(CNN) -- When Curtis Harmon III showed up in front of NFL scouting personnel in Baltimore last month, no one was sure what to expect. After all, how could a man with one arm catch a football?
"I didn't drop a single pass," Harmon told CNN. "Didn't bobble a pass either."
Indeed, in his rundown for a Washington-Baltimore-area sports website, writer Barry Barnes said he was struck by the "passion, heart and determination" that Harmon exhibited at the regional combine, where lower-tier players not invited to the national scouting combine pay to be evaluated by the NFL.
"He was consistent with his speed, ran around the cones low with the ball high across his chest, along his collarbone and caught all his passes. Yes, caught all his passes," Barnes wrote.
Harmon, 25, was born with a birth defect that stopped the growth of his left arm from the elbow down. For his much of his life, the southside Washington native has dealt with stares from strangers, awkward questions about "what happened" and of course, the bullies.
But from a young age, there's one thing Harmon wanted to become: a professional football player.
"When he was born the doctor told me not to treat him any different and that I would be surprised by what he would be able to achieve," his mother, Roberta Scott, said in a phone interview from her home in Clinton, Maryland.
He's been defying odds ever since.
'Like a little pro'
At age 4, Harmon started playing the drums. Months later, he would learn to play the piano. By the time he was 6, Harmon decided he knew what he wanted to be when he grew up.
"I signed him up with the little league football in our area," his mother said. "And once I did, he was like a little pro already. He's always been really fast."
Harmon put that speed on display at Gwynn Park High School in Prince George's County, Maryland, where he started at fullback.
"It was more than football. It was about discipline," Harmon said. "Ever since I can remember it was just me, my mom and my (older) brother. My dad was shot and killed when I was just a few months old, so my coaches were like my father figures. I learned about life from them."
In 2007, during his senior year, Harmon ran for more than 800 yards. When he wasn't scoring touchdowns, he played defense as a middle linebacker.
"I got a couple of looks from some Division I and II schools, but I decided that the best thing for me was to pursue playing football at a junior college," he said.
Harmon took a year off from football before taking the field for Valley Forge Military Academy & College in Wayne, Pennsylvania, in 2009. He played two seasons there before transferring to Saddleback College, a community college in Mission Viejo, California, where he racked up 1,200 yards and eight touchdowns in two seasons.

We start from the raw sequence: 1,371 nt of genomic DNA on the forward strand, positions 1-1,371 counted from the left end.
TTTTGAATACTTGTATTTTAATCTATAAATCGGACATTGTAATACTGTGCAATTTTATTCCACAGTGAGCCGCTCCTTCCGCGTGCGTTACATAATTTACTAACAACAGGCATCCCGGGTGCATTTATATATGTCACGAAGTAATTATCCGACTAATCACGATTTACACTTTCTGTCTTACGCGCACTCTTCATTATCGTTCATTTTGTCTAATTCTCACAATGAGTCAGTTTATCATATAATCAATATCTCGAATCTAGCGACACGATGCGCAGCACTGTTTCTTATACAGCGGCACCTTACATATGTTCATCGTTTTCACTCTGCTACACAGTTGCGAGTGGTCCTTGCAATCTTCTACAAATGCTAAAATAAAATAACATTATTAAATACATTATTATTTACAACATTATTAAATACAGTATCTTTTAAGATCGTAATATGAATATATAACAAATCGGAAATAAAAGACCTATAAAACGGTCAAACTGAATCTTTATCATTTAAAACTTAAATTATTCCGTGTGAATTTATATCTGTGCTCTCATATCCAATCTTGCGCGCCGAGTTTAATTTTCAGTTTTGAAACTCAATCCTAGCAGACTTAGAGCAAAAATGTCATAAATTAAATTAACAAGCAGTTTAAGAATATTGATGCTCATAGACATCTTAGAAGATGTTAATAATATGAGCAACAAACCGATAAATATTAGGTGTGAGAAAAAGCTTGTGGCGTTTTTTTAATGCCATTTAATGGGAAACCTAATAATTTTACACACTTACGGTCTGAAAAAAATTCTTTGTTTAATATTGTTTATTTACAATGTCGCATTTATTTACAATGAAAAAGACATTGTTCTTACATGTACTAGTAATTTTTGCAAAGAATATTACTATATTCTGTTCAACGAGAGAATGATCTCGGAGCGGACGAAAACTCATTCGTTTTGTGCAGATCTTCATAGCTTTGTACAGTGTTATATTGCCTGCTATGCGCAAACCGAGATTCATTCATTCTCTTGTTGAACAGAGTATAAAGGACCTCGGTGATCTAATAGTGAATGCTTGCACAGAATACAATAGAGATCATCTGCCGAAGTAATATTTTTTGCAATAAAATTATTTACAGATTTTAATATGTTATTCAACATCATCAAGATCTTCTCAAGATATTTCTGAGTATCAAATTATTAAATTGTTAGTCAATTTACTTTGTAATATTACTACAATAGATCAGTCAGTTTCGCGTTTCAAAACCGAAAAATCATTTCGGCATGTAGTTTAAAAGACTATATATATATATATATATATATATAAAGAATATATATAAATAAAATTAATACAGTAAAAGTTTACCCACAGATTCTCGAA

"I've done so many things to make my success work. If that meant I had to transfer, then I did that," he said.
In 2013, he moved back East, hoping to play for Winston-Salem State or East Carolina University, neither of which panned out. But rather than let his dream die, he went home and began training to be a professional.
"I probably would have never played football if I let what people think stop me. My dream was to be drafted in the NFL. My cousin Rashad Carmichael ... plays for the (Philadelphia) Eagles. He encouraged me to go to the combine and show the scouts what I was about."
In the runup to this month's NFL draft, as the world watched a cavalcade of storylines -- ranging from defensive phenom Jadeveon Clowney to the first openly gay player ever drafted, Michael Sam -- Harmon's uplifting story went largely unnoticed outside of a short film produced by the website worldstarhiphop.com.
But that wasn't enough for the pro scouts. The NFL draft came and went, and Harmon went undrafted. That's where Harmon thought his dream had ended.
"I kinda did expect that I would at least get a shot at being drafted because I felt like I gave it my all. I did better at the drills than people with two hands! Why not get a player who can motivate his team and play 100%?"
A few days later, his agent called with a new opportunity.
This weekend, Harmon will travel to an open tryout in Mooresville, North Carolina, a Charlotte suburb, to compete for one of the 46 roster spots on the Montreal Alouettes of the Canadian Football League.
God's sense of humor
If he's selected, he'll be the first player in CFL history to play with only one arm. But if he makes it, he won't be alone in his journey.
Mark Speckman, the running backs coach for the Alouettes, was born without hands.
"God has a funny sense of humor. ... There's only so many one-handed fullbacks and no-hands running backs coaches in pro football," Speckman said, laughing during a phone interview from Montreal.
While some may think that this was all a devised plan by the club, neither Harmon nor Speckman knew about the other until CNN spoke to the pair.
"It's just a coincidence, a very big coincidence," Charles Rooke, the Alouettes' spokesman, said.
"That's a game-changer right there," Harmon told CNN after learning about the man who could be his position coach. "I'm anxious to get down there and just learn from him -- not even football but everything in life. Someone who is just like me. I love that idea."
Harmon's road ahead will not be easy. Under CFL rules, a certain portion of a team's players must be Canadian. Harmon knows competition will be tough.
"I'm trying to get a spot for how I play, not how I look," he told CNN. "The fact of the matter is that what really inspires people is how I'm doing it. I love to inspire people and uplift people. Who wouldn't want a better world? 'Oh Curtis Harmon can go do that? Well I can go do this!' That's what I want people to take away from my story."